1. Also if you need a confession but don’t feel like finding the real perpitrator of the crime.

    2. I have a lot of problems with the whole “Executing anyone, ever, is cruel and unusual” argument. Say we should;t have a death penalty because there are too many ways the system works to convict the innocent? That’s an argument I can get behind. “We shouldn’t take any chance of causing pain to someone who we are really very sure murdered his teenage girlfriend and a toddler with a ball peen hammer”?

      Crucify the sonofabitch.

      1. I agree. I oppose the death penalty because I don’t trust the state to do it. If I was was running a post apocalyptic war camp, I would shot criminals in the back of the head in plain sight.

        1. How is the death penalty different from any other penalty in this regard?

        2. WRT to violent criminals in prison,already serving a life sentence,what further punishment is there to give them if they kill another prisoner or guard while in prison?
          that’s happened several times already.

          Do you just let them get away with another murder?
          how would a murdered guard’s family/survivors get any justice?

          How about Tim McVeigh? Should he be serving a life sentence? cop-killers? Presidential assassins?

          One thing is CERTAIN,an executed murderer commits NO more murders or other violence.

      2. And locking up a bunch of criminals together is a guaranteed way to subject the convicted to pain, so this interpretation of the 8th amendment seems to ban any kind of criminal punishment.

  6. For libertarians still undecided about the death penalty, it might be meaningful to to adopt the stance that the state should not be allowed to legally kill people.

    Until there is a decision on the death penalty made nationally, it is hard to see a real disagreement I have here with this decision. Not at all sure what “reliable” means.

    1. This is pretty much where I am. I’m not at all convinced that the risk of executing an innocent is worth punishing the guilty, but I’m absolutely certain that I don’t want the state to have the power to kill someone as a result of an opinion poll of 12 hand-picked schmucks and then have the balls to call that justice.

      It’s why I say without a smidgeon of irony that I am 100% opposed to the death penalty but not that concerned about vigilante executions.

      1. LOL. vigilante executions are more often plain murder (very good chance they have the wrong guy),but courts of law involve physical evidence and eyewitness testimony,and attention to a person’s Constitutional rights. Very few -if any- executed persons have later been found to be innocent. I have yet to learn of any executed criminal (in the US) to have been found to be innocent later on.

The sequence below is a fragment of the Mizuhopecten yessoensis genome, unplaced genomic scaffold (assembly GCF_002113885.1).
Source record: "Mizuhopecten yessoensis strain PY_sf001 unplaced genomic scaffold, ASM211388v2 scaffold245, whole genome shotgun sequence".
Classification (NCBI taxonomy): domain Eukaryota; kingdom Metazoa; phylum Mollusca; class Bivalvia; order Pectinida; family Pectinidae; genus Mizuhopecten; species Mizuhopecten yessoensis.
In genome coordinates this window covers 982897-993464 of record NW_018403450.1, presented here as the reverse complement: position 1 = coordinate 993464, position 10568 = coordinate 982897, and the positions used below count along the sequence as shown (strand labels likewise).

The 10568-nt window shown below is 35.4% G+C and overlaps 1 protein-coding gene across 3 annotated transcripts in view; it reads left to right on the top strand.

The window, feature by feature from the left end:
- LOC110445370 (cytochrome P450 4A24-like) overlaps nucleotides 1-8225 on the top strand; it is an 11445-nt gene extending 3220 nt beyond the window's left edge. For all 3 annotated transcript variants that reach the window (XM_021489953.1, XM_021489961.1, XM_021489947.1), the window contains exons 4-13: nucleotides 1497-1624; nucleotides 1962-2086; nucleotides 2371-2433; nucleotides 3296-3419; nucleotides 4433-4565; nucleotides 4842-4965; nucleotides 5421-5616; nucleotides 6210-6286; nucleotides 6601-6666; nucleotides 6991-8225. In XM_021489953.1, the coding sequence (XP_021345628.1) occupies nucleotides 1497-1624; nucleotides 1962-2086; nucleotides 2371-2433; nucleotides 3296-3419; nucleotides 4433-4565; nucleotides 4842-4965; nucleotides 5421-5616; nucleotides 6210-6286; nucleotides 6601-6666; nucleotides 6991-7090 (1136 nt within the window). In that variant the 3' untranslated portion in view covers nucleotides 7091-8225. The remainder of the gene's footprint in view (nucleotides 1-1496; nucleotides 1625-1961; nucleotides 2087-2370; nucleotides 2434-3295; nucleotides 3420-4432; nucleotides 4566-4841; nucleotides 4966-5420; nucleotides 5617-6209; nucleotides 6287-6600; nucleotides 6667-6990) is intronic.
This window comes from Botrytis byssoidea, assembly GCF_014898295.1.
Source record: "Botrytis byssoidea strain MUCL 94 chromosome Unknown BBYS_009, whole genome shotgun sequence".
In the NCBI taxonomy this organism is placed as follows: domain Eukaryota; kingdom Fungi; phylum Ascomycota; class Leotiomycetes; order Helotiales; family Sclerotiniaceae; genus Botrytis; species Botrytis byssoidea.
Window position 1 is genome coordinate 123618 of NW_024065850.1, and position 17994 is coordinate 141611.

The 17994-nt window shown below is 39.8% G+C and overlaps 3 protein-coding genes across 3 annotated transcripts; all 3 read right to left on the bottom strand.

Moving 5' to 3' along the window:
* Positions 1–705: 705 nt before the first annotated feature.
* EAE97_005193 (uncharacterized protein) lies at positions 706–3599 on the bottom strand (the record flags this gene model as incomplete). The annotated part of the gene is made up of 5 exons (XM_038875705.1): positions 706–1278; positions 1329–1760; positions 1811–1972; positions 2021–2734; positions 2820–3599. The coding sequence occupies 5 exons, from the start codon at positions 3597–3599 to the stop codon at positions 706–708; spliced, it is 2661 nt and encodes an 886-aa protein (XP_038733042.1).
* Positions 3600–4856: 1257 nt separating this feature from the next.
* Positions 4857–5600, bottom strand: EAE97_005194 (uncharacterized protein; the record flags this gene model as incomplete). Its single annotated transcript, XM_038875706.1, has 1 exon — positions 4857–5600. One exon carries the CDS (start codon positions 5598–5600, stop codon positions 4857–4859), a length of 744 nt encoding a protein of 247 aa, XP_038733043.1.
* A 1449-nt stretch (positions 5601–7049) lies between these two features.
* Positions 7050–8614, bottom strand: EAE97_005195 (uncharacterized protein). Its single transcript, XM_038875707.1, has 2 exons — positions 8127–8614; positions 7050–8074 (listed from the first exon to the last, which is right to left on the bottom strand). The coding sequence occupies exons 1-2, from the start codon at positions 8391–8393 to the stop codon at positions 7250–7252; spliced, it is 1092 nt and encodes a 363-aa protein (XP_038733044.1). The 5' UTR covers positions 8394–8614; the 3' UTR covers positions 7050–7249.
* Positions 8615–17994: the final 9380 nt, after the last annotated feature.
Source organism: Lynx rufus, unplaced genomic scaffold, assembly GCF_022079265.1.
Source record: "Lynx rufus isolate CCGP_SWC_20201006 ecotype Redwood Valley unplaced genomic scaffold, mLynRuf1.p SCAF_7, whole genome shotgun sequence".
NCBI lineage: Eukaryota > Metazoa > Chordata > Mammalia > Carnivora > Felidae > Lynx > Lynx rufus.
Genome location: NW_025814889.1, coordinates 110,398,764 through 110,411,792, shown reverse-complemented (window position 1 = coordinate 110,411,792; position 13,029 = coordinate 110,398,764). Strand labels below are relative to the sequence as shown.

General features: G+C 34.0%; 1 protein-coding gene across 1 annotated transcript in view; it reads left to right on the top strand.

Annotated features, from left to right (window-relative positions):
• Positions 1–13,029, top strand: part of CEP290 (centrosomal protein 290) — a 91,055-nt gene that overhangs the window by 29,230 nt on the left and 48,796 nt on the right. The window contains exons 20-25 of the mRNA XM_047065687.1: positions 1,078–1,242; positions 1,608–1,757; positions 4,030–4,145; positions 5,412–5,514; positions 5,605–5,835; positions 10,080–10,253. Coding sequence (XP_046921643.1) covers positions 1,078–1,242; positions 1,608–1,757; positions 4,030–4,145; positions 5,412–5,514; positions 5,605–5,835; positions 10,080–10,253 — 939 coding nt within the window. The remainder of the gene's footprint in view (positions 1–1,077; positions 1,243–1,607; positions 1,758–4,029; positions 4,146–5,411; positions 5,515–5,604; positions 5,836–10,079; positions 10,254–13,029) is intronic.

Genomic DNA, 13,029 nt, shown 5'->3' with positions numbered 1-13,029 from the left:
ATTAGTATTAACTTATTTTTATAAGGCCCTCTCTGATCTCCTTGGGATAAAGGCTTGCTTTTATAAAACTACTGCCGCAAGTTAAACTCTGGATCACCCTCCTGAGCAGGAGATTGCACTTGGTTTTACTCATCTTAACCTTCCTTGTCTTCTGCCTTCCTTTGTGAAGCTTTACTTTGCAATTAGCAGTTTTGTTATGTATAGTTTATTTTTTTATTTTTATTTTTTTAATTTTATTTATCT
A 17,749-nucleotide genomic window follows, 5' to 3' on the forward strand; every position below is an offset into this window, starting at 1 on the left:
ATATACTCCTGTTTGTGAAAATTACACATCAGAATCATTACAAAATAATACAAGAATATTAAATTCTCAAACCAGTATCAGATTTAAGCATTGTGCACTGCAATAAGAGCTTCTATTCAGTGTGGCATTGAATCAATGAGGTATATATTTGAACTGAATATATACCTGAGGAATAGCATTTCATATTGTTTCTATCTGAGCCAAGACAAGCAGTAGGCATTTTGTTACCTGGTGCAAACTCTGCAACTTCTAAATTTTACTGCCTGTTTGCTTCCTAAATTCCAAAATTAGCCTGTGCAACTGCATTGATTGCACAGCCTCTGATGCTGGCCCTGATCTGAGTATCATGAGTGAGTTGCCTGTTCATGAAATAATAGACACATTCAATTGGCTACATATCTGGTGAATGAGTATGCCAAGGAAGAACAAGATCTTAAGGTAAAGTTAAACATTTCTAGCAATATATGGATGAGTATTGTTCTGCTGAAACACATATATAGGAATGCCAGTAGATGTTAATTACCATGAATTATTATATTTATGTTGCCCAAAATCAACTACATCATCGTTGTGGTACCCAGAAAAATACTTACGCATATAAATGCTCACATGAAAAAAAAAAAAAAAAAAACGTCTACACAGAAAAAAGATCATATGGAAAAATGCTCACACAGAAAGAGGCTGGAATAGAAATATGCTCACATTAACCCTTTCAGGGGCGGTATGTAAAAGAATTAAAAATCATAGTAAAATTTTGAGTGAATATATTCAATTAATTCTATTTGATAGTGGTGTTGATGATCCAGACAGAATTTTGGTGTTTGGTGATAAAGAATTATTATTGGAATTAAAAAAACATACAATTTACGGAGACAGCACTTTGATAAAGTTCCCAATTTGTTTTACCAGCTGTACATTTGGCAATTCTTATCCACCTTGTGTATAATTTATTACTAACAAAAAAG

1. “…but courts of law involve physical evidence and eyewitness testimony,and attention to a person’s Constitutional rights.”

          Yeah. You keep drinking that koolaid Jay.

          We’ve seen all too many instances lately of what a fraud the phony “judicial system” is when cops murder and assault people. We have plenty of evidence of how prosecutors, judges, cops and other “legal system” scum conspire to indite innocent people of crimes they dod not commit and to sentence criminals for more serious crimes than they actually committed while letting off completely those with government, political contacts or wealth to pad the pockets of the “legal system” scum. I think vigilantes would do a better job.

          Remember Waco.

  7. Deer rifle bullet to the back of the head. Instant and, therefore, humane.

    If we’re going to do it, let’s avoid the pretense of killing a person civily.

    1. This. And it should be televised. There is no interest in the state keeping it private except to avoid the ick factor. People should be able to see what the government is doing in their name.

      1. Fine, but only if the murder was reenacted and televised as well. Otherwise people get no idea of context. SInce the death penalty is generally used in cases of murder with aggravating circumstances we need to show that.